Chinese 'Button Town' Struggles with Success
A small Chinese town, with about 200 factories and 20,000 migrant workers, produces 60 percent of the world's supply of buttons. But Qiaotou's manufacturers are victims of their own success — cannibalizing one another's businesses with cutthroat prices.
Iraq Violence Grows Despite U.S. Security Plan
The rising death toll and number of insurgent attacks in Iraq has forced the U.S. to add troops in Baghdad to try and reverse the trend in the country's capital. The U.S. plans to eventually turn over security responsibility to Iraqis.
TV Channel Cuts Scenes of Smoking in Cartoons
The classic cartoon channel Boomerang has agreed to cut scenes from Tom and Jerry cartoons showing characters smoking. A British media watchdog complained about cartoons that put smoking in a positive light. Turner Broadcasting, which runs Boomerang, has agreed to review its archive material.
Government Concerned by Animal-Rights Activists
In Los Angeles, federal and local authorities are worried about what they call escalating threats from radical animal-rights activists. Some city officials, including the ex-head of the city's animal control department, have required constant security after attacks on their homes.
States Make Medicaid Patients Responsible for Care
This summer West Virginia is launching a new experiment in health care. It will reduce health benefits for Medicaid recipients who fail to follow doctors' orders, or who use emergency rooms for non-emergency care. Kentucky is starting a similar program. Advocates say making patients more responsible for their own care will save money for the state.
California Raising Minimum Wage to $8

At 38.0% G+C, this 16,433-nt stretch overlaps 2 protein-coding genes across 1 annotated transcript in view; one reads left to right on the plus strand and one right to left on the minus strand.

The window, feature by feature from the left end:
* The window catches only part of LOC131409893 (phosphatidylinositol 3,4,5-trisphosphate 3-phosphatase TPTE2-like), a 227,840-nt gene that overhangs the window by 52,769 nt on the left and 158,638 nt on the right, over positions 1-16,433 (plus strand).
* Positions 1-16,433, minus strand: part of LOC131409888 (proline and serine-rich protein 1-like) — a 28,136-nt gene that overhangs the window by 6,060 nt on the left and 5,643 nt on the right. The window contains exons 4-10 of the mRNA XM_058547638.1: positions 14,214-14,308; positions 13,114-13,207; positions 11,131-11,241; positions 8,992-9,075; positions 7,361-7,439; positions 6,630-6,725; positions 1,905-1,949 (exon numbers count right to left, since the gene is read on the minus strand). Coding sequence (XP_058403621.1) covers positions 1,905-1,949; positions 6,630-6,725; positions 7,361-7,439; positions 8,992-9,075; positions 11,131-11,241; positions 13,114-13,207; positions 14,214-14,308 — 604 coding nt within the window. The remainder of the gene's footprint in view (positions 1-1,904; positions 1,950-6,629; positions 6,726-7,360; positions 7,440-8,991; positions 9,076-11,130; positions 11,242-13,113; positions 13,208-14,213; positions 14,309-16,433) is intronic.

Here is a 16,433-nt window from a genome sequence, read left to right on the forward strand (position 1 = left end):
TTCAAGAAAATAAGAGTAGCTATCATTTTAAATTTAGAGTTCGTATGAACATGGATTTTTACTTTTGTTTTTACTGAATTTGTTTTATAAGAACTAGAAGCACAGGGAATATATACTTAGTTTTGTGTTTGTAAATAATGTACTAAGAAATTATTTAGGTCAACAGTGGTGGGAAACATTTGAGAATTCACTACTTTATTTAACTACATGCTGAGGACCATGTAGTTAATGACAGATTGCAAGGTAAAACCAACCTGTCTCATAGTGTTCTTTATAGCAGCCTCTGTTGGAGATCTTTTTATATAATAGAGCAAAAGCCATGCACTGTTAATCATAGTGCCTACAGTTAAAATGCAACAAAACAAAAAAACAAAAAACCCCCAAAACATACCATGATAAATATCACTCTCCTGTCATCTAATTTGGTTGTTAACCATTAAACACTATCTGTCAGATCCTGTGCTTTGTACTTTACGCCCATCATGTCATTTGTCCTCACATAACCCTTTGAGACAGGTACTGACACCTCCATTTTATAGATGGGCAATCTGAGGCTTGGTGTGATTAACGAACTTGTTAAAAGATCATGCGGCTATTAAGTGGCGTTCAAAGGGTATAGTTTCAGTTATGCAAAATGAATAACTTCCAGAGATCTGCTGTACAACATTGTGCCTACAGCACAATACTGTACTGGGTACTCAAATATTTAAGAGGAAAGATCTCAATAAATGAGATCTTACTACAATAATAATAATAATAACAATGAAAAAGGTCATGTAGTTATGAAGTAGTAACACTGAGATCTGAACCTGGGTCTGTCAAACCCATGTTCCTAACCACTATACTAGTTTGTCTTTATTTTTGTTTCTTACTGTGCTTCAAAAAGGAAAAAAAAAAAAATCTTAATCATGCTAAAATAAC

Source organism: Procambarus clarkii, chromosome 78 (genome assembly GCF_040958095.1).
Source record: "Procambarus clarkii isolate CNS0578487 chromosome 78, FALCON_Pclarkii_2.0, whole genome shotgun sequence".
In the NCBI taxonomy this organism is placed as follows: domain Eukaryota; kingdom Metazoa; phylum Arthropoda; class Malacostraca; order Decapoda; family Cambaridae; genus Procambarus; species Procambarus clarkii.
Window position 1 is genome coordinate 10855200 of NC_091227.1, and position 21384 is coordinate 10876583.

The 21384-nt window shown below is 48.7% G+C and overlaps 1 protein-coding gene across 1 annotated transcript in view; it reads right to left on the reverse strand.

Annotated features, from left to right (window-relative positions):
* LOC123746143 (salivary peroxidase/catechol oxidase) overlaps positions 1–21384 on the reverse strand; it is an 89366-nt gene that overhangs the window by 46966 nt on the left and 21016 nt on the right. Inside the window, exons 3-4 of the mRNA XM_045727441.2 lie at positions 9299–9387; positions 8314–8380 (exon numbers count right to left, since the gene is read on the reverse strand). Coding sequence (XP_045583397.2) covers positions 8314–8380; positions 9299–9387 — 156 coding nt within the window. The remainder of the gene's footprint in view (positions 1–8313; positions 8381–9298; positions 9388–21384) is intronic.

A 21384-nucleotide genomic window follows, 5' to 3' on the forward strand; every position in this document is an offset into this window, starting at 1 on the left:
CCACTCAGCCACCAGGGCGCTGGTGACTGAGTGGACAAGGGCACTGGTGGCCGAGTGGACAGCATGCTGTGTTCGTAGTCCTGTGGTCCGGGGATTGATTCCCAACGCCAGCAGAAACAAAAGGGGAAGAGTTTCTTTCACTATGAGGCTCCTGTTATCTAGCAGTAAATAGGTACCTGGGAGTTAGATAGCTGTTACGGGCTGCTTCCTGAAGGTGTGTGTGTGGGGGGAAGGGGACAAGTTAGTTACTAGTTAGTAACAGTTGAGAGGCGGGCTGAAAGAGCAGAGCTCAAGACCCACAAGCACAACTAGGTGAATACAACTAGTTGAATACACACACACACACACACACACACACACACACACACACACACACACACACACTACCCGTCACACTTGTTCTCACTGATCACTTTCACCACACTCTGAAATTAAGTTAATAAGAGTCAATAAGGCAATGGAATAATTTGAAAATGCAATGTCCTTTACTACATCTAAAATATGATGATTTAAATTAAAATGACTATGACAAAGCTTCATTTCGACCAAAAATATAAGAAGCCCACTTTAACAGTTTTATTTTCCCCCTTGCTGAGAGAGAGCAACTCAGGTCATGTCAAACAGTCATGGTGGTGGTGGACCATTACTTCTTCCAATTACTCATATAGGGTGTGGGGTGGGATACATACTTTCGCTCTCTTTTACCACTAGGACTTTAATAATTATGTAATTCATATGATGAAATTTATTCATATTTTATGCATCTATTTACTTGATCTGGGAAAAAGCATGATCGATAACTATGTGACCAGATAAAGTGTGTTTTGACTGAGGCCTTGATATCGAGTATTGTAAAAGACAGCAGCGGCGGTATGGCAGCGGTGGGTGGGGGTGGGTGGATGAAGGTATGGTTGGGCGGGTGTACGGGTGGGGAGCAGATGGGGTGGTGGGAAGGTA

California lawmakers agree to raise the minimum wage by almost 20 percent over the next 18 months. The increase will lift the state's minimum wage from $6.75 an hour to $8 an hour. It will be implemented in two steps, first a 75-cent increase at the beginning of 2007, and then another 50-cent increase on January 1, 2008.
Ancient Bones Found to be Pygmies, not 'Hobbits'
Almost two years ago, scientists found bones of an unknown species of early humans. These people were tiny, and the one skull they found had a braincase that looked too small to be human. Now another group of scientists says the bones were actually pygmies, and the skull was small because that individual was diseased.
Banker Quattrone Avoids Third Trial
Investment banker Frank Quattrone, once a power in California's Silicon Valley, avoids a third trial on obstruction and witness tampering charges with the acceptance by a New York judge of an agreement between Quattrone and prosecutors.
Gas Prices Drive Ford F-Series Sales Slump
Ford Motor Company's recent decision to reduce production of its very successful F-Series trucks is probably a direct result of rising gas prices. It's been the best selling pick-up truck in the country for more than two decades.